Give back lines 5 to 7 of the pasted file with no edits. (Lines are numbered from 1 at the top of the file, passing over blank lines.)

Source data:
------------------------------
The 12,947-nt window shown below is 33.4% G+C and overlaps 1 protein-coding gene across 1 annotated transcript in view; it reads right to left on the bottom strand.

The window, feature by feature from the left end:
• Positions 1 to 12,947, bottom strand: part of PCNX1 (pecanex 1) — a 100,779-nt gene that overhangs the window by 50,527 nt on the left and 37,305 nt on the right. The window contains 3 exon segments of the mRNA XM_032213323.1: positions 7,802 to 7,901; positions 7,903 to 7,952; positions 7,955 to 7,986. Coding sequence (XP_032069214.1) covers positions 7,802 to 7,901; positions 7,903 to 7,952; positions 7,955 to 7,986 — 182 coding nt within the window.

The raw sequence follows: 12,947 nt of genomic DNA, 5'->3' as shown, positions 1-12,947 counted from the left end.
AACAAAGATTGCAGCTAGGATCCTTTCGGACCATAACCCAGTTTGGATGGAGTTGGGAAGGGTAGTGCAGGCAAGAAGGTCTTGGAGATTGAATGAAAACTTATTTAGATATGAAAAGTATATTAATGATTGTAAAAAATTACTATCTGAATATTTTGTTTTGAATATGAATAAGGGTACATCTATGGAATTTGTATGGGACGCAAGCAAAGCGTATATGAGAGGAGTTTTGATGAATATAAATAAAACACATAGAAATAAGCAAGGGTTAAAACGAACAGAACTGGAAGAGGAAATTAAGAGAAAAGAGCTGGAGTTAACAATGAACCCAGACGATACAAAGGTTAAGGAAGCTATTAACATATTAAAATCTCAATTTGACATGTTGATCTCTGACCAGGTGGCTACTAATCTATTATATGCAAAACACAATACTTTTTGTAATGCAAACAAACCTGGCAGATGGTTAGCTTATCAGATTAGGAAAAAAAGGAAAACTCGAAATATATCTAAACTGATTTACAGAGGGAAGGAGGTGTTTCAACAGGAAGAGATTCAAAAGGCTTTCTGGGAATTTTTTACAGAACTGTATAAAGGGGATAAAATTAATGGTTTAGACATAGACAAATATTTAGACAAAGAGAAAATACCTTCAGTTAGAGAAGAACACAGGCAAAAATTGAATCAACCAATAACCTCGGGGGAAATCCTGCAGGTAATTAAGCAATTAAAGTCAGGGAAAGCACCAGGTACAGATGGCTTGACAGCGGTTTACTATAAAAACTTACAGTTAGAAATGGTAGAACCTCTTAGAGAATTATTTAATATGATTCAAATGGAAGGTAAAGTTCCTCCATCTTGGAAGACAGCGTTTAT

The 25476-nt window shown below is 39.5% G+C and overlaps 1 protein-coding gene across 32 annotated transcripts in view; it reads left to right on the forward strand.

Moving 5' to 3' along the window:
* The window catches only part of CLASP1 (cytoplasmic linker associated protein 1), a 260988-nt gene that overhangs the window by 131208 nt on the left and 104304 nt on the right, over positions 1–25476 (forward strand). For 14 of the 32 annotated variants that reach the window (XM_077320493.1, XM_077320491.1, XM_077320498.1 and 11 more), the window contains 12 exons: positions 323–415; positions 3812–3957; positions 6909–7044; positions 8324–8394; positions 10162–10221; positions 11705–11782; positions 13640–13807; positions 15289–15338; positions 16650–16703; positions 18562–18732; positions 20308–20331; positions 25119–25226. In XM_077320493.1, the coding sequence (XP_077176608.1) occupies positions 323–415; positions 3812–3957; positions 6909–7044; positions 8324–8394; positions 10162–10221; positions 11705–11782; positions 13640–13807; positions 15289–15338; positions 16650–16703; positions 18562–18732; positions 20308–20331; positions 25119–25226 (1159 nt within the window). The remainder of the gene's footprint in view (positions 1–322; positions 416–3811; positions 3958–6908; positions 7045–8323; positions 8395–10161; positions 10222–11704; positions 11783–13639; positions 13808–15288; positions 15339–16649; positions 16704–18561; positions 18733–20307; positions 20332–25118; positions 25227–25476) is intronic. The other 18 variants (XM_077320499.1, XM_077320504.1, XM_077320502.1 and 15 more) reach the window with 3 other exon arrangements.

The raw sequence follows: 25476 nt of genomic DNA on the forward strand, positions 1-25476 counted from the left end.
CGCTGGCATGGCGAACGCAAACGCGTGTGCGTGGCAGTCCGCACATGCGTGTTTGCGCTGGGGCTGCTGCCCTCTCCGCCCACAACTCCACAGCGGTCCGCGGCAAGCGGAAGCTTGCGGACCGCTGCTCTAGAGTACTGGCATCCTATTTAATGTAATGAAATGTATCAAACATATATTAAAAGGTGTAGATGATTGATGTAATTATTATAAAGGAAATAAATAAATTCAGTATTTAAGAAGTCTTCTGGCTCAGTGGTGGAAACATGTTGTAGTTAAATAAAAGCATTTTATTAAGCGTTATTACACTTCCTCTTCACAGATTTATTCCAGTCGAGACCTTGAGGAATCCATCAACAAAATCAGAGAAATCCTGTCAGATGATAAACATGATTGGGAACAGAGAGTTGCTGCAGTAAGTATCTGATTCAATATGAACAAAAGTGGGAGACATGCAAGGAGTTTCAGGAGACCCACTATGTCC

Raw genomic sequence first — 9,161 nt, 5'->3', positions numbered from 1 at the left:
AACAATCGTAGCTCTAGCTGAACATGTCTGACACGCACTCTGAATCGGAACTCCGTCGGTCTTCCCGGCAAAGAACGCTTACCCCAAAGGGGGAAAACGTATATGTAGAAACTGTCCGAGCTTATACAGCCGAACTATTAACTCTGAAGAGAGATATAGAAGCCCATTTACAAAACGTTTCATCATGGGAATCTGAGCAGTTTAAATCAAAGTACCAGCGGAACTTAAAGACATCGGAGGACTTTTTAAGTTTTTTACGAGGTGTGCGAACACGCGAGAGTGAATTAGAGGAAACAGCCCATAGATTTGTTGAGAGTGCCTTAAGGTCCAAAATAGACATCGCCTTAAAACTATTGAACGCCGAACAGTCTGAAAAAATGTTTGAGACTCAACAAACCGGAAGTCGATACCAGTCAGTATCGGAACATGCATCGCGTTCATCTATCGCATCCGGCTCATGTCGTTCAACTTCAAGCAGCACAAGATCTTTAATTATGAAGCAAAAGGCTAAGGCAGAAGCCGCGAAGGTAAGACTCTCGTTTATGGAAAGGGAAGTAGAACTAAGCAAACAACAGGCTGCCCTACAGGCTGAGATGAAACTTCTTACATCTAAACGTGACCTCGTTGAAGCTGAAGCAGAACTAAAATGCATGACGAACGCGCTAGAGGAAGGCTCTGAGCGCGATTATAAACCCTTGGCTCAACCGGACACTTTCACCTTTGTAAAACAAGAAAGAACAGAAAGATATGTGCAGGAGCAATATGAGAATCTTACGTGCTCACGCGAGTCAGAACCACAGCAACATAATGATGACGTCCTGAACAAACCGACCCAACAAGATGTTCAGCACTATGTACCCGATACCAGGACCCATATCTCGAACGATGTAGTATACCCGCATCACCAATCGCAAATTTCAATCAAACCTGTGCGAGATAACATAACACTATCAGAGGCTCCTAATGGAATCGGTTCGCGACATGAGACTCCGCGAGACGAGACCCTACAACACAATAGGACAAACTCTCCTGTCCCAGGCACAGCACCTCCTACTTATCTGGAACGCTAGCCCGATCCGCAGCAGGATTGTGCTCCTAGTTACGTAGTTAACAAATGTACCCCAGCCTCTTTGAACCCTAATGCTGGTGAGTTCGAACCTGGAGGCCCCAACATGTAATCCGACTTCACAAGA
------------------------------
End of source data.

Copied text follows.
AACAAAGATTGCAGCTAGGATCCTTTCGGACCATAACCCAGTTTGGATGGAGTTGGGAAGGGTAGTGCAGGCAAGAAGGTCTTGGAGATTGAATGAAAACTTATTTAGATATGAAAAGTATATTAATGATTGTAAAAAATTACTATCTGAATATTTTGTTTTGAATATGAATAAGGGTACATCTATGGAATTTGTATGGGACGCAAGCAAAGCGTATATGAGAGGAGTTTTGATGAATATAAATAAAACACATAGAAATAAGCAAGGGTTAAAACGAACAGAACTGGAAGAGGAAATTAAGAGAAAAGAGCTGGAGTTAACAATGAACCCAGACGATACAAAGGTTAAGGAAGCTATTAACATATTAAAATCTCAATTTGACATGTTGATCTCTGACCAGGTGGCTACTAATCTATTATATGCAAAACACAATACTTTTTGTAATGCAAACAAACCTGGCAGATGGTTAGCTTATCAGATTAGGAAAAAAAGGAAAACTCGAAATATATCTAAACTGATTTACAGAGGGAAGGAGGTGTTTCAACAGGAAGAGATTCAAAAGGCTTTCTGGGAATTTTTTACAGAACTGTATAAAGGGGATAAAATTAATGGTTTAGACATAGACAAATATTTAGACAAAGAGAAAATACCTTCAGTTAGAGAAGAACACAGGCAAAAATTGAATCAACCAATAACCTCGGGGGAAATCCTGCAGGTAATTAAGCAATTAAAGTCAGGGAAAGCACCAGGTACAGATGGCTTGACAGCGGTTTACTATAAAAACTTACAGTTAGAAATGGTAGAACCTCTTAGAGAATTATTTAATATGATTCAAATGGAAGGTAAAGTTCCTCCATCTTGGAAGACAGCGTTTAT

The 25476-nt window shown below is 39.5% G+C and overlaps 1 protein-coding gene across 32 annotated transcripts in view; it reads left to right on the forward strand.

Moving 5' to 3' along the window: